RMS is the amount of continuous power the amplifier can produce. This is the number you should consider as the actual wattage your amp puts out. In theory you could inject a signal and output, let's say 180 watts all day long, and not really damage the amplifier.

The output power of an amplifier changes as the signal going into it changes. Bass frequencies usually require more power amp power than do upper frequencies. It is quite possible to hit the peak power of an amplifier at low volume settings. Thatīs why in Europe we usually consider sinus as the appropriate figure. Thatīs the level at which the amp will still generate a clean sinus signal.

BrownSound1
04-03-2005, 08:10 PM
You mean SINE signal...as in a SINE wave. ;) RMS is going to be the same in Timbuktu, and they measure it the same in Europe as well. That's why I pointed out that there will be a THD rating with the amplifier.

Most of the time they will display some input voltage that the measurement was taken at. For instance an amplifier rated at 100 watts RMS at 10 volts is louder than an amplifier rated at 100 watts RMS at 14 volts...if you put the exact same level of input to it.

Nitro Express
04-04-2005, 05:08 AM
In short, it's just an average measurement. Kind of like horsepower on a car. It all depends what the RPM is but people like to label things and why not just give them an average. It makes the sales people and marketing peoples job easier. KEEP IT SIMPLE STUPID. Bubba wants a 100 watt Marshall that goes to 11. He don't give a shit about peak wattage or input power. But if someone has a 200 watt amp that goes to 11, damn it to hell, he's going to get a 300 watt amp that goes to 11, even if it means it's the peak wattage and the incruments on the volume potentionmeter are made smaller. LOL!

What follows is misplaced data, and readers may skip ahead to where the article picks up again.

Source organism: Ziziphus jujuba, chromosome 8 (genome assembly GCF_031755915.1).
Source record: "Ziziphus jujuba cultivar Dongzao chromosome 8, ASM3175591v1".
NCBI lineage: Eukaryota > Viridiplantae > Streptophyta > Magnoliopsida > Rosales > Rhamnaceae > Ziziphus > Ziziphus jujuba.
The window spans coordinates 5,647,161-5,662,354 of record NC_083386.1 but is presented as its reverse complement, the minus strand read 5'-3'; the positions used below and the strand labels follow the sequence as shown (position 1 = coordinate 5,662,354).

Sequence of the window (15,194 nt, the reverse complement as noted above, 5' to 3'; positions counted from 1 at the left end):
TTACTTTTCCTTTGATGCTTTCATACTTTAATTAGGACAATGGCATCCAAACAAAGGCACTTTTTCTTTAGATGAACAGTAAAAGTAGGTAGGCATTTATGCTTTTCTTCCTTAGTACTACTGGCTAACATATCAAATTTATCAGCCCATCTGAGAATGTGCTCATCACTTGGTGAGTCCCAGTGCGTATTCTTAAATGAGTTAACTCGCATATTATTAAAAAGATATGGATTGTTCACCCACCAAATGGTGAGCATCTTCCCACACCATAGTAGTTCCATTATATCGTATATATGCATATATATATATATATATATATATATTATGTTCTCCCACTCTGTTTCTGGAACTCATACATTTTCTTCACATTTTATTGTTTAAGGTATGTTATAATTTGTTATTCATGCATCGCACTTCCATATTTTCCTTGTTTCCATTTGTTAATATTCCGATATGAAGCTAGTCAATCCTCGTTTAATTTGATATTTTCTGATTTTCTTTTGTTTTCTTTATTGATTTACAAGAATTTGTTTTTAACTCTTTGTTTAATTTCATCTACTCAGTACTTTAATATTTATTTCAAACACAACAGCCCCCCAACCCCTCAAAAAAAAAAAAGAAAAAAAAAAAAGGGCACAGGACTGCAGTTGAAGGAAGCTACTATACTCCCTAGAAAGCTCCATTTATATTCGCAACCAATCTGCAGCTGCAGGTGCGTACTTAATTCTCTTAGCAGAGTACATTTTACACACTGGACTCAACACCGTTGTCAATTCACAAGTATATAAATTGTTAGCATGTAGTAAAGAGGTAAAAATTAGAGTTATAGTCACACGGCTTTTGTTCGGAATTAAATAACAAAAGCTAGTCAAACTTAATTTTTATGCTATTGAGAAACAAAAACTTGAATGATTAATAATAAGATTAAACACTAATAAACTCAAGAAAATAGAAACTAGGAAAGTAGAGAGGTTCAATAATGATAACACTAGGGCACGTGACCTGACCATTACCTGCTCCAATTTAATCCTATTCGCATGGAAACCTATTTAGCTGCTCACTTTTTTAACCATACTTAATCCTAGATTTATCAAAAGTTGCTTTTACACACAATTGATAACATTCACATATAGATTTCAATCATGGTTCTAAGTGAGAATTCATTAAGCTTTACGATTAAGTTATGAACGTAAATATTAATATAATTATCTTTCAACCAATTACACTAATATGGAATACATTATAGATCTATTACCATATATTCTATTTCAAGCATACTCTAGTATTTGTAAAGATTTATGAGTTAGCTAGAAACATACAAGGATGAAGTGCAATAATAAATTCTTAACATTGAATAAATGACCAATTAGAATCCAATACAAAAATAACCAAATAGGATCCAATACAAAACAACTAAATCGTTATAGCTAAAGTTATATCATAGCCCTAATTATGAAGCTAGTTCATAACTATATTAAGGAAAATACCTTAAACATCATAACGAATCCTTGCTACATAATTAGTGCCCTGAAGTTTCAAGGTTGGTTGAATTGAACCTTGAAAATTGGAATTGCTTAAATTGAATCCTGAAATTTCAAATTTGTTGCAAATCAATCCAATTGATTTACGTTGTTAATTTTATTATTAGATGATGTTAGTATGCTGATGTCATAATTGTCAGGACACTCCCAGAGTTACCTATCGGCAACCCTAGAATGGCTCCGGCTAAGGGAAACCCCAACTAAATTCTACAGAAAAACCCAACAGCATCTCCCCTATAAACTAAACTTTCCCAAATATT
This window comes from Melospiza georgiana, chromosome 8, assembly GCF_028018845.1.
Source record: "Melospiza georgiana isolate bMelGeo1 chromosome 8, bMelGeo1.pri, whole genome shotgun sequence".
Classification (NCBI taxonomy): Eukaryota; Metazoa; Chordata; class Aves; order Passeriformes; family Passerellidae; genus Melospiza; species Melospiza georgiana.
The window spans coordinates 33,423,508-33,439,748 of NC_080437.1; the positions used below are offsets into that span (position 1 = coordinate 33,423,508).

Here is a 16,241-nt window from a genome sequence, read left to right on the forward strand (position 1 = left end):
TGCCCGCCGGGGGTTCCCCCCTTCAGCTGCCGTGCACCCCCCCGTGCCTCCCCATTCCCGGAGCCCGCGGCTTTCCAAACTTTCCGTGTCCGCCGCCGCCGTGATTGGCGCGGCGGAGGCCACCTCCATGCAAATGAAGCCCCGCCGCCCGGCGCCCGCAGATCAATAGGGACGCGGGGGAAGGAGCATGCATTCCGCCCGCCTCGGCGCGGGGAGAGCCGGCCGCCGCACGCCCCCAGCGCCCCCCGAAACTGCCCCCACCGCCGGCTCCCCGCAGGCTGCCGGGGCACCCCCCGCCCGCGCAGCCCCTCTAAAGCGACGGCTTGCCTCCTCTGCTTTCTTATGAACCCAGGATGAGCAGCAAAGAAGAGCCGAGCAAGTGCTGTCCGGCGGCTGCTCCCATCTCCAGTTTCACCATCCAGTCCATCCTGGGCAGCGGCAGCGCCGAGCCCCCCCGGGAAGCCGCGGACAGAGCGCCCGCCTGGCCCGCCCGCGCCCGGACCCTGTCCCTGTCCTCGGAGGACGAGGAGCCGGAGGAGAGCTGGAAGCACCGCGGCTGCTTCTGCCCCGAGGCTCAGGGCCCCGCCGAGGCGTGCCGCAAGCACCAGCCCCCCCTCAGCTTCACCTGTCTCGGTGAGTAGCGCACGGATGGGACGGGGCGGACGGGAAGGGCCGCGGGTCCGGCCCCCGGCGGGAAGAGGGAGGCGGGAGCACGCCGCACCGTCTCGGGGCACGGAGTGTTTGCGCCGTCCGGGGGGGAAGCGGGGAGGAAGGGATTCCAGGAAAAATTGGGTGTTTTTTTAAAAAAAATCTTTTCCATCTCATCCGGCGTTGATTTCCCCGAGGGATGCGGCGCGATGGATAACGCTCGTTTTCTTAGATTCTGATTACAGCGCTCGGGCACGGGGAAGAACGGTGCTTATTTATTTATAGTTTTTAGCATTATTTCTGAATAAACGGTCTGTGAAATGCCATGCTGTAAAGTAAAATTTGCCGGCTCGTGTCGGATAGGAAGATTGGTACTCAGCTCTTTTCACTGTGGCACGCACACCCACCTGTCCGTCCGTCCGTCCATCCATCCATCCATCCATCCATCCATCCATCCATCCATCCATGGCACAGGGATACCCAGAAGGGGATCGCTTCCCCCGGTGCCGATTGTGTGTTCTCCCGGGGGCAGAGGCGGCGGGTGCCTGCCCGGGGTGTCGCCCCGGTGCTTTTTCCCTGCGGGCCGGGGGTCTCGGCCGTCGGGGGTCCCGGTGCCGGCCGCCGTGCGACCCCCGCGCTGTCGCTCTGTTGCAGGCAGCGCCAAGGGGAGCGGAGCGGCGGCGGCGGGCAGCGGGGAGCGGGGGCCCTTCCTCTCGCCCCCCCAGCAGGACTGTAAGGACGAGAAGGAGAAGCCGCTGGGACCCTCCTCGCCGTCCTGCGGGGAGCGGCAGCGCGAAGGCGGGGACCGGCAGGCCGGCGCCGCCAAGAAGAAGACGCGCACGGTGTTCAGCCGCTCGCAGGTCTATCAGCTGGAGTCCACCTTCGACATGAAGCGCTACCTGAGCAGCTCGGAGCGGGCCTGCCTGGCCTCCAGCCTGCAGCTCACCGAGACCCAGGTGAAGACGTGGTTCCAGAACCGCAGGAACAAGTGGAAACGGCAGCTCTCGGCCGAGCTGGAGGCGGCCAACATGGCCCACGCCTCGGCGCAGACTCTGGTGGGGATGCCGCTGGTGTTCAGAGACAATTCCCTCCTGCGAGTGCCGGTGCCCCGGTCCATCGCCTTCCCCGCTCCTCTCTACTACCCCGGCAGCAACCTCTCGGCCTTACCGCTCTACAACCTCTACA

kentuckyklira
04-04-2005, 11:52 AM
Originally posted by BrownSound1
You mean SINE signal...as in a SINE wave. ;) Sorry bout dat dude. In German itīs "sinus" and 8track tapes were still around when I left the USA!

Hardrock69
04-04-2005, 03:05 PM
RMS should be considered also when buying speakers. If you buy a speaker with a rating of 100 watts peak power, and run a 100-watt amp through it, it will melt the cheap pieces of shit if you run the amp at 10. So you would want to get speakers rated at 100 watts RMS, NOT 100 watts peak.

Many speaker manufacturers will lie to you by claiming a certain speaker si a 300-watt speaker, when that is actually the peak rating (check the specs and the fine print), and the RMS rating will be much lower.

BrownSound1
04-04-2005, 04:58 PM
Originally posted by kentuckyklira
Sorry bout dat dude. In German itīs "sinus" and 8track tapes were still around when I left the USA!

No problem man, just messing with you a bit.

Panamark
04-05-2005, 02:57 AM
Good explanations guys !

I was going to say think of RMS as average, and Peak as the absolute
highest output the amp can generate in a short burst.

But you fuckers explained it better than that :D